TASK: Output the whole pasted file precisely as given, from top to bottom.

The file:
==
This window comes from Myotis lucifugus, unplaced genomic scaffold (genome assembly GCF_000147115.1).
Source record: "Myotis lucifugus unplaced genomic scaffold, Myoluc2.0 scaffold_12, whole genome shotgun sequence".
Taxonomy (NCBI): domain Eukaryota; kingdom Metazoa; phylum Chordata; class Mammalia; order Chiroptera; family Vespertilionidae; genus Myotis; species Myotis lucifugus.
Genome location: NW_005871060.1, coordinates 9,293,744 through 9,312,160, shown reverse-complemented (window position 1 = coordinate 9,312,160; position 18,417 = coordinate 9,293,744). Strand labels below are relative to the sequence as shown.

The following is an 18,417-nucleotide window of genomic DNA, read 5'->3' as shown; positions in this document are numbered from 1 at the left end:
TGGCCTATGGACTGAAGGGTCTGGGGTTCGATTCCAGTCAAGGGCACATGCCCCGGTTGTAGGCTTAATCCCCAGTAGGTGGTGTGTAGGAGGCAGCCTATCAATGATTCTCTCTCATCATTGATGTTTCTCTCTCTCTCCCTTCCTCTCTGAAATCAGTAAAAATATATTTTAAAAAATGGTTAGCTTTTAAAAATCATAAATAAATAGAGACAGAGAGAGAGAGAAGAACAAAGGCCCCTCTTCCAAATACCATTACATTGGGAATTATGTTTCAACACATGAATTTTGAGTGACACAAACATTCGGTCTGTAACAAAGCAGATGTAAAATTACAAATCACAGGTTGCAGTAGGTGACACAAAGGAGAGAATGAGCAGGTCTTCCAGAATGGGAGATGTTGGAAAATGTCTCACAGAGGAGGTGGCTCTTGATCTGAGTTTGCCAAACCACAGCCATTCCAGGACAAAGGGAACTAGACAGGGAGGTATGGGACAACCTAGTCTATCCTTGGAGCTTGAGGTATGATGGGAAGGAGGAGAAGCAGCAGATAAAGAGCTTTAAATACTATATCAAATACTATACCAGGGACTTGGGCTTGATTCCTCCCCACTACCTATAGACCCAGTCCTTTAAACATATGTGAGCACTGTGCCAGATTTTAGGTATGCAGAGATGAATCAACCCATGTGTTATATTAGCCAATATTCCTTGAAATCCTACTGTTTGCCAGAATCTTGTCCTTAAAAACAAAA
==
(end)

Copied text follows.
This window comes from Myotis lucifugus, unplaced genomic scaffold (genome assembly GCF_000147115.1).
Source record: "Myotis lucifugus unplaced genomic scaffold, Myoluc2.0 scaffold_12, whole genome shotgun sequence".
Taxonomy (NCBI): domain Eukaryota; kingdom Metazoa; phylum Chordata; class Mammalia; order Chiroptera; family Vespertilionidae; genus Myotis; species Myotis lucifugus.
Genome location: NW_005871060.1, coordinates 9,293,744 through 9,312,160, shown reverse-complemented (window position 1 = coordinate 9,312,160; position 18,417 = coordinate 9,293,744). Strand labels below are relative to the sequence as shown.

The following is an 18,417-nucleotide window of genomic DNA, read 5'->3' as shown; positions in this document are numbered from 1 at the left end:
TGGCCTATGGACTGAAGGGTCTGGGGTTCGATTCCAGTCAAGGGCACATGCCCCGGTTGTAGGCTTAATCCCCAGTAGGTGGTGTGTAGGAGGCAGCCTATCAATGATTCTCTCTCATCATTGATGTTTCTCTCTCTCTCCCTTCCTCTCTGAAATCAGTAAAAATATATTTTAAAAAATGGTTAGCTTTTAAAAATCATAAATAAATAGAGACAGAGAGAGAGAGAAGAACAAAGGCCCCTCTTCCAAATACCATTACATTGGGAATTATGTTTCAACACATGAATTTTGAGTGACACAAACATTCGGTCTGTAACAAAGCAGATGTAAAATTACAAATCACAGGTTGCAGTAGGTGACACAAAGGAGAGAATGAGCAGGTCTTCCAGAATGGGAGATGTTGGAAAATGTCTCACAGAGGAGGTGGCTCTTGATCTGAGTTTGCCAAACCACAGCCATTCCAGGACAAAGGGAACTAGACAGGGAGGTATGGGACAACCTAGTCTATCCTTGGAGCTTGAGGTATGATGGGAAGGAGGAGAAGCAGCAGATAAAGAGCTTTAAATACTATATCAAATACTATACCAGGGACTTGGGCTTGATTCCTCCCCACTACCTATAGACCCAGTCCTTTAAACATATGTGAGCACTGTGCCAGATTTTAGGTATGCAGAGATGAATCAACCCATGTGTTATATTAGCCAATATTCCTTGAAATCCTACTGTTTGCCAGAATCTTGTCCTTAAAAACAAAA